Raising a toast with engraved champagne flutesMark
A tradition that can be traced back to ancient times, raising a champagne flute and toasting health, wealth and happiness is one of society’s oldest customs. A way of honouring and celebrating important events and people, toasting rituals were common practice among many ancient tribes such as the Greeks, Egyptians, Persians, Saxons and Huns. It is believed that Attila the Hun insisted on no fewer than three toasts per course at elaborate feasts, no doubt to boast about heroic victories and past glories. Nowadays, toasts are more likely to be given in less boisterous circumstances; for instance, raising engraved champagne flutes has become a firm tradition at events like weddings and birthdays.
Clinking glasses together
The charming custom of clinking a glass against another while toasting may actually have sinister origins. It is believed that the custom started as the popularity of raising a toast spread through Europe, and could have been a way of ensuring that a drink wasn’t poisoned. By tipping and clinking glasses together the liquid was splashed into the other glass.
However, this theory has no evidence to support it, and the custom may have just begun as a way of adding sound to the experience. Regardless of its origin, the familiar clinking of champagne flutes at a celebration is a favourite ritual.
To ‘toast’ the wine
A common practice in Roman times was to add a piece of stale or toasted bread to wine to soak up any acidity. This continued throughout European countries and was mentioned in Shakespeare’s ‘Merry Wives of Windsor’ when Falstaff demands: “Go fetch me a quart of sack; put a toast in’t”. Wine in ancient times was unlike the wine of today and could be very bitter.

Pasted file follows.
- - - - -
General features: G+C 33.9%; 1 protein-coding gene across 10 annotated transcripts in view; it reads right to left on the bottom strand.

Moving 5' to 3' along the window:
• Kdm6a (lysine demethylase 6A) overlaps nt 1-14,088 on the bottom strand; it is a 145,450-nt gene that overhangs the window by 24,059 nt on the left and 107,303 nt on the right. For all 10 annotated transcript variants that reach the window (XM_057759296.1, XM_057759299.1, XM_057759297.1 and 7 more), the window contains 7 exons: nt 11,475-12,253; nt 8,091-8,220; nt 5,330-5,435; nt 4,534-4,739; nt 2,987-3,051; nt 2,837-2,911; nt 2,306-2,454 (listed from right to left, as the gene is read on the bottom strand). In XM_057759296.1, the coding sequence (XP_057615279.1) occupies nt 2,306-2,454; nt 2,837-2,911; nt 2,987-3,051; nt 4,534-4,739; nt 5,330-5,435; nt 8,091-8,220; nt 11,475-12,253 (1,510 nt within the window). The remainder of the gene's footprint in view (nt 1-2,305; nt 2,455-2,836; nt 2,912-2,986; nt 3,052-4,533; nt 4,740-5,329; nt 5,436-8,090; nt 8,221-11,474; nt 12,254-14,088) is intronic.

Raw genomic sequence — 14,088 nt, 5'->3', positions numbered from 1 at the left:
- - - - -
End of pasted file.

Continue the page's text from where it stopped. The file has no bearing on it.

Sometimes the person being honoured would be presented with the piece of wine-soaked toast, and the term ‘toasting’ began to emerge in popular language.
The Toastmaster’s role
With the tradition of toasting growing more common, by the 17th and 18th Centuries, professional toastmasters were beginning to appear. Their role was to ensure that ‘toasts’ were fairly shared and excessive toasting was restricted, as it was sometimes known for guests and hosts to toast every single person present, resulting in mass drunkenness.
Drinking games were also making an appearance, and a ‘referee’, like a Toastmaster, was often called upon. Today, toasting is rather more civilised and restrained, and toasting etiquette suggests that a polite sip after a toast is better practice than using a toast as an excuse to get drunk.
Cheers for champagne
A welcome addition to the toasting ritual is the preference of many for a glass of champagne as the chosen drink. Weddings, anniversaries, birthdays and other important life events are not complete without toasting the health, wealth and happiness of family and friends with beautiful engraved champagne flutes. Saying ‘cheers’ and raising a glass of champagne has become as much a part of the toasting ritual today as it was when the Ancient Greeks first offered libations to their gods.